Views expressed in opinion columns are the author’s own.

If you remember being a high school senior, you probably don’t look back fondly on the college application process. It’s grueling, stressful and, in many cases, highly arbitrary. The University of Maryland computer science department’s new admissions standards only amplify all of this.

Starting this fall, only 600 first-year students and 100 transfer students will be admitted to the major, compared to 450 first-year students and 1,000 transfer slots available previously.

This is a direct yet flawed response to the department’s massive over-enrollment. Solving the problem is essential, but this policy fails to do so in an equitable way. Instead, the department should establish stringent but clearer standards for acceptance and transfer into the major.

In practice, incoming freshmen can’t major in computer science if they aren’t accepted directly into the major. Sticking around for at least a year finishing limited-enrollment programs requirements is too much of a gamble — the department itself deems it “highly unlikely” for a student to be able to switch their major to computer science.

Students must decide between giving up on the computer science major or finding another university to enroll in. This policy effectively means turning away many qualified individuals.

While this policy does a disservice to current and prospective direct enrollment students, it inflicts far more damage to community college transfer students. Just last year, over 9,000 Maryland community college students transferred to schools in the University System of Maryland alone. Now, competition for the major’s 100 transfer slots will be so intense that many interested students won’t even bother applying to transfer here.

This means more than just a reduction in seats. This university was founded as a public university, sustained by Maryland taxpayers as a means of educating the state’s people. Community college students seeking to continue their education are a part of the population this university is funded to educate. By drastically reducing the number of community college students, this university rejects its obligations as a public university.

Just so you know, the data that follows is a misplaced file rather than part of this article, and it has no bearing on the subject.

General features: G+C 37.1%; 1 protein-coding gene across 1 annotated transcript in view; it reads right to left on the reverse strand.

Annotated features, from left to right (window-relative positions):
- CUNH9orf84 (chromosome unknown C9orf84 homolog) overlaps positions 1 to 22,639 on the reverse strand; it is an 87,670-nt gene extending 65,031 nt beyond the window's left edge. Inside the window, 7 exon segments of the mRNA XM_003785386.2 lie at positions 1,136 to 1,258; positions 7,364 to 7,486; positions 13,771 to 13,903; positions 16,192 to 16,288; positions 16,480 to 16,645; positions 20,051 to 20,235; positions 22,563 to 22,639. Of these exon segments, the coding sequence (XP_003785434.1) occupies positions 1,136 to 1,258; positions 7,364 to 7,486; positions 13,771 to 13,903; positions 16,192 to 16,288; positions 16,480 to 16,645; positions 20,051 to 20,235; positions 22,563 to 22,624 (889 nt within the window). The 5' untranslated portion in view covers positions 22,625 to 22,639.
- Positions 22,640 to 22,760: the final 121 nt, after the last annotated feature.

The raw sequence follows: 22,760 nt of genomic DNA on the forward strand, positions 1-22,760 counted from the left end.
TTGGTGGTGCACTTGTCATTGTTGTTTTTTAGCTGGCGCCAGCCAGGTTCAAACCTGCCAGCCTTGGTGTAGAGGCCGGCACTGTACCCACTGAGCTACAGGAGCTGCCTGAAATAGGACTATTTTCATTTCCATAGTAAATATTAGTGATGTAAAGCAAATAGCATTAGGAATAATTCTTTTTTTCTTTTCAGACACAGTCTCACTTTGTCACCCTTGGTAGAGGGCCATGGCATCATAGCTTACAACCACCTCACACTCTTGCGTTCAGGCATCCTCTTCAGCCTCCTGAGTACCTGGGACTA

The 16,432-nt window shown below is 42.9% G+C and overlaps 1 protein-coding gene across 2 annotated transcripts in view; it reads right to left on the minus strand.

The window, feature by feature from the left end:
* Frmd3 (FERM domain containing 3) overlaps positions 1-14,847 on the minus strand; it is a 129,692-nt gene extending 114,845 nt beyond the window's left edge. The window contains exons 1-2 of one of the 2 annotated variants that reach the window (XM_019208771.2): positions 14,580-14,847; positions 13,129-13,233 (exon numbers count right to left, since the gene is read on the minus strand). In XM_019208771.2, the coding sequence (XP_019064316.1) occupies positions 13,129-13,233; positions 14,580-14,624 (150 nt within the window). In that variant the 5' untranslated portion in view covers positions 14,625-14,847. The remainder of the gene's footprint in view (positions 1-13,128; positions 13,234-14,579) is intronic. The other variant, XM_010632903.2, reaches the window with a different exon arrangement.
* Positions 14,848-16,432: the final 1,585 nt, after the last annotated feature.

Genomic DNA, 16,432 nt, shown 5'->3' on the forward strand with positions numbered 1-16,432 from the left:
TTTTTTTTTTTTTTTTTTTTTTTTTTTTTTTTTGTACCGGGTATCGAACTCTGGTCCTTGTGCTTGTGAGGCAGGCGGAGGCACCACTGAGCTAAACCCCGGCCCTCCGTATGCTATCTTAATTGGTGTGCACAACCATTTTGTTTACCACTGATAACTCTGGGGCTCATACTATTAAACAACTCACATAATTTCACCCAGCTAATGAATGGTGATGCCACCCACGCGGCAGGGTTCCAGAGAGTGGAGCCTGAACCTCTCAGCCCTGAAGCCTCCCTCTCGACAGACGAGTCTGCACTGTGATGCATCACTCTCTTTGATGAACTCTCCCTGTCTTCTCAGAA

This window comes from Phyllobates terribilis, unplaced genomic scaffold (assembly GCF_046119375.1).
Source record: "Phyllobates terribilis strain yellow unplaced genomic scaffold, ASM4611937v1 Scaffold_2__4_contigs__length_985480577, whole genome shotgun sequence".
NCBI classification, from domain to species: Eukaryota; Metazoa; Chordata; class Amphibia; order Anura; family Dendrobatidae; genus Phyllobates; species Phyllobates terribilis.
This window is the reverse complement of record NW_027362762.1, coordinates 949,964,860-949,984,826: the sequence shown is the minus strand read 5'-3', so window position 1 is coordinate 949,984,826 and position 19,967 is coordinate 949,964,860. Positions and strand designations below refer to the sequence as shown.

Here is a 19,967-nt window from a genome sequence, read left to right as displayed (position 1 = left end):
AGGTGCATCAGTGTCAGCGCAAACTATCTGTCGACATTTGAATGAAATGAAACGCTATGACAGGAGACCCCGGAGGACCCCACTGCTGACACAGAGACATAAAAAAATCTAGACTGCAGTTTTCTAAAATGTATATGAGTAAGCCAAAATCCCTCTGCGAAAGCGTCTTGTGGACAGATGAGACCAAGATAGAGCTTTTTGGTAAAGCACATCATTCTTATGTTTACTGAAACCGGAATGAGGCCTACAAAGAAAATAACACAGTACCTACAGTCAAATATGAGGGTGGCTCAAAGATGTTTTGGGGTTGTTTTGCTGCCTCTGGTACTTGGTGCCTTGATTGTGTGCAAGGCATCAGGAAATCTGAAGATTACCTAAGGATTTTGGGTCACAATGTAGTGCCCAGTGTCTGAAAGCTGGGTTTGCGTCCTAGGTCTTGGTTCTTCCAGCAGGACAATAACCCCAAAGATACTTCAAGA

This policy doesn’t create a department where majors are passionate, diverse and engaged. Instead, it aggregates those who had enough exposure to the field at 18 years old with an application that looked good enough to an overworked admissions officer. What if your school didn’t offer a computer science class, or you only learned you liked computer science two years into college? Too bad — you shouldn’t have come to this university. The new policy sacrifices investing in students with high but unrealized potential in the name of reduced enrollment.

The computer science department should scrap this arbitrary policy and implement a process that allows room for growth, instead of selecting students based on how they appear on a college application and closing the door on everyone else. A policy combining a limited-enrollment program’s suite of courses for first-year students and a GPA cutoff for automatic admission to the major would help make the department a more diverse, engaging place.

First and foremost, this solution would reduce overcrowding. While it wouldn’t do so as drastically as the department’s current policy, it would still shrink class sizes. A GPA requirement more stringent than the current C- one ensures everyone gets the chance to try computer science, but only those who both enjoy the subject and excel in it continue onwards.

High school seniors wouldn’t then doubt whether they could pursue computer science at this university. The path to the major is clear — take the introductory courses and succeed. If they’re unsure if computer science is for them, they still have a year to take computer science classes and gauge their interest.

This policy would also better serve transfer students. They would no longer be at a disadvantage compared to students with more computer science experience — everyone is judged solely by performance in prerequisite courses. With this university’s tutoring and support services, transfer students would be on a more equal playing field with incoming freshmen under this program.

Under this policy, current students interested in the major would have a clearer path to joining it, encouraging a greater diversity of thought. Computer science can benefit from the lessons of other disciplines, from philosophy to physics, and a policy allowing in students from other disciplines will make this university a better place.

Instead of pitting incoming freshmen against transfers — instead of admitting based on experience rather than talent — it’s time to open up computer science to all.

Ben Dodge is a freshman computer science major. He can be reached at